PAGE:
Even though she intended her book to be read differently, all I saw was that if you are LGBTQA+, you don’t get a happy ending, she mislead the audience who may have thought that they were reading a different YA novel with actual representation and a hopeful ending, but it turned out to be another tragic gay romance.

To conclude, if an author or a creator failed in the duty to be culturally aware, and feel the need to kill off a character who they know had a big impact on their audience, then expect there to be consequences. The reason audiences may feel this way id because of the lack of ideal representation in previous years, and now that it is finally in the open, killing off these characters is the worst thing to do, especially since the representation is already fragile.

Anyway, I would love to hear your thoughts so please leave a comment.

Love, Davina.





Posted in review, Uncategorized

Book Review: All the Bright Places

If you are looking for a review that praises ‘All The Bright Places’, then you are in the wrong place.
Don’t get me wrong, I enjoyed aspects of the book. The idea of writing about a teenage boy experiencing depression was wonderous, I thoroughly enjoyed reading it from that perspective, it was a unique insight, and you could tell that the author had done her research as mental health was represented amazingly, rather than romanticised.

Violet and Finch’s love story was told through all of the bright places in their life, which was a romantic notion, all of the die-hard The Fault in Our Stars fan would love it. It was emotional, and some of the places they travelled to I even enjoyed, but it was an obvious cliché, but do you abhor cliches? They’re fun, that’s why they are cliches because they can be enjoyed.

I also enjoyed the way she presented how a person grieves through Violet, the rawness and the excuses were poignant and beautifully written, but in all honesty, I hated Violet with all my being. I appreciated how she managed to make something of herself while grieving for her sister, and I enjoyed reading about her moving on. However, I did not become attached to her emotionally, I didn’t care about what happened to her. I’m glad she found the strength to move on, but that was it. I can’t explain why I didn’t like her, maybe I saw too much of myself in her, or maybe I didn’t see anything in her personality that made me wish to like her and care about her.

The romance between Violet and Finch, while heartfelt, was unnecessary, it shows a young adult audience that the only way someone who is grieving and suffering from depression can find hope is through loving someone romantically when I don’t think they were in the right mental state for a relationship. If the author had kept the relationship platonic, familial almost, there may have been even better character development, why promote the trend in which a man and a woman can’t just be friends? Why not show a relationship where they can hold hands and be affectionate and love each other without bringing lust into it?

What was ultimately sad about the book is that Finch and Violet being romantically involved made them okay for a short time, but this just shows that the only way people can be happy is when someone makes you happy, why not show that you have to make your own happiness, write about the battle to being what makes you happy, rather than relying on the fragile happiness that someone gives you.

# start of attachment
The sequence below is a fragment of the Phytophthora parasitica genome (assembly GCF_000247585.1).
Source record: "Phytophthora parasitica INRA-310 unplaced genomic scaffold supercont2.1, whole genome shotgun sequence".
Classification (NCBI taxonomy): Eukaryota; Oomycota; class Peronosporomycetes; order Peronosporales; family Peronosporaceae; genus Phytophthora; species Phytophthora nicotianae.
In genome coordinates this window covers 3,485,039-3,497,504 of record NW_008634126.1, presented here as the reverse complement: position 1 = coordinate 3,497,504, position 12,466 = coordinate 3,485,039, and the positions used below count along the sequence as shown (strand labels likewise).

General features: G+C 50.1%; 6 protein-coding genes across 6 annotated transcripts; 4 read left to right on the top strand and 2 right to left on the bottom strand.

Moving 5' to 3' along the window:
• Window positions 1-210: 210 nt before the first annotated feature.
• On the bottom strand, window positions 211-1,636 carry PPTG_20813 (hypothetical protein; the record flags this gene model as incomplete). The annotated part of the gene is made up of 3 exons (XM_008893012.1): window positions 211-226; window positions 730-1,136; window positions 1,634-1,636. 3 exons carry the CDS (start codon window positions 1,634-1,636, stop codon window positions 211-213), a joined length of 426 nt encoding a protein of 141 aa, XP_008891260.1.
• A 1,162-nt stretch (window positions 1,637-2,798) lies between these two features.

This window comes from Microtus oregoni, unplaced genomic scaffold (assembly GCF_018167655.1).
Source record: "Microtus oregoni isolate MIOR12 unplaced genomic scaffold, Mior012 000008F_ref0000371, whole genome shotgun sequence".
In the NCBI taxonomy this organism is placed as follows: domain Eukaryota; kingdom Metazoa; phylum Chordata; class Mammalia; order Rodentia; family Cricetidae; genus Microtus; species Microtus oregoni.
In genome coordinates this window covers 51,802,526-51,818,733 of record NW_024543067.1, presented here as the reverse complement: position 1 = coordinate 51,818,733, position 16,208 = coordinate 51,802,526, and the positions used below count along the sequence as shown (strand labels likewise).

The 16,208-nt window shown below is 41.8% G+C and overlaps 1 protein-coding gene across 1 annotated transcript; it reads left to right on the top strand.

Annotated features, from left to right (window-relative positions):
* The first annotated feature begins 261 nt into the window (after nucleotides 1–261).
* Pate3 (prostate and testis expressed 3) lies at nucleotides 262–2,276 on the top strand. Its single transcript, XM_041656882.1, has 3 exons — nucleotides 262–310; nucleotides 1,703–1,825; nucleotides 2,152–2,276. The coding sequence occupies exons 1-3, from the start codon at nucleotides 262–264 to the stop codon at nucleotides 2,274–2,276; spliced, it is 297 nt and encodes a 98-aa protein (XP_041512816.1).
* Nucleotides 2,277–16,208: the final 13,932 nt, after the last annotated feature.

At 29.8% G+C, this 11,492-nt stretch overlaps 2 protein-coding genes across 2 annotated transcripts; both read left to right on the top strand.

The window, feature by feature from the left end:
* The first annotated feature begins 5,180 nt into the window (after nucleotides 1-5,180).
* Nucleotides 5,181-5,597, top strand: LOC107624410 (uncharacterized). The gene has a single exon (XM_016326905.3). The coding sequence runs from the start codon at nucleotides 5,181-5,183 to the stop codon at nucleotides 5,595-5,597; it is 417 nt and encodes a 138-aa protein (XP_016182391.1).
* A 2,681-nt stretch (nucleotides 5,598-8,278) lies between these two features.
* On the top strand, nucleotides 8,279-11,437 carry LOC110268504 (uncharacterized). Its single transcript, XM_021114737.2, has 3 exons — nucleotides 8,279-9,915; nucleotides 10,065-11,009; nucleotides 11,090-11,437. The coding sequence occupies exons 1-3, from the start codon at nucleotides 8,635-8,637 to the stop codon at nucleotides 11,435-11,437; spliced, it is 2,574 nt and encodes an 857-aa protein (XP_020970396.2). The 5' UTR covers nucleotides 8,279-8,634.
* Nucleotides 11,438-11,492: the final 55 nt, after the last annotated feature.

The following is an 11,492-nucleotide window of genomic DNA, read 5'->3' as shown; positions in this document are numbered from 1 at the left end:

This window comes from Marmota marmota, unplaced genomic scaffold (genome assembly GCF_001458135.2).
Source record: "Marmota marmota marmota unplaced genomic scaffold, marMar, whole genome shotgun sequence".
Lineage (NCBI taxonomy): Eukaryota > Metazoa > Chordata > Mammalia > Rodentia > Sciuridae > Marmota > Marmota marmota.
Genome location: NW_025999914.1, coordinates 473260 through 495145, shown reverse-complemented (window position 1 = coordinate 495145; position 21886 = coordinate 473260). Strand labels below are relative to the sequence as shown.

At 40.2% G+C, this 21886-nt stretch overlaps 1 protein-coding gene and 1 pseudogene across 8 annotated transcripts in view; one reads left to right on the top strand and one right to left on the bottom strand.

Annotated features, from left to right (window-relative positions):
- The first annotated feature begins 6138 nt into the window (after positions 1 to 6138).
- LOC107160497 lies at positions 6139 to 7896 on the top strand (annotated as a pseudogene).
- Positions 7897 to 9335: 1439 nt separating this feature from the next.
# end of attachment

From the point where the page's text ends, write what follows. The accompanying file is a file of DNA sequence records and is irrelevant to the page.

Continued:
I was also irritated by the way Finch’s story ended, he was a beautifully written character with flaws, he was someone that if whoever read this book, they would be able to find themselves in him. He had quirks and flaws, and while having a mystifying aura, he was one of the most realistic people in the novel, not that I am saying Violet was unrealistic, I just didn’t relate to her in the way I related to Finch. Finch was the epitome of a damaged teenager, horrible parents who only cared about the idea of him, rather than wholly him. Bullied and called a freak for being slightly different, and irreversibly damaged with a fear of being labelled. I hated Finch’s ending because it really made me lose hope, I felt like his ending was used to help Violet develop into the person she became at the end of the book, to become the strong woman who lost the most important people in her life, to become someone to look up to. But what about looking up to Finch for admiration? He deserved a chance, he deserved a better ending than what he was given. I’m not saying he should have fully recovered, I’m saying that the people reading this book who may be suffering from depression may wish to see that there is hope. However, I can also appreciate the idea that the writer ended the book this way to show how devastating depression and suicide can be.

This book deflated me, I was making excuses so I didn’t have to read it, but I cannot bare to leave a book unfinished. I kept hearing reviews saying that this book changed lives, I can only say that it dragged mine down. I suppose in the midst of the Romeo and Juliet situation the characters found themselves in, the book had a real message which the author left at the end of the book. I didn’t want a happy ending, but I wanted a hopeful ending for all the characters, but the book paid homage to the Fault in our Stars trend.
I am a thorough believer that you may be able to appreciate books at different places in your life, I may reread this book next year and actually relate to it that time round as my mindset may be in a different place. But I am conscious that we are in the present, so I am leaving this book with 2 out of 5 stars.
There is no denying that the author is an incredibly talented writer and a very understanding person with regards to mental illnesses, but this book just wasn’t my cup of coffee, but that does not mean that it is not yours.

Love From, Davina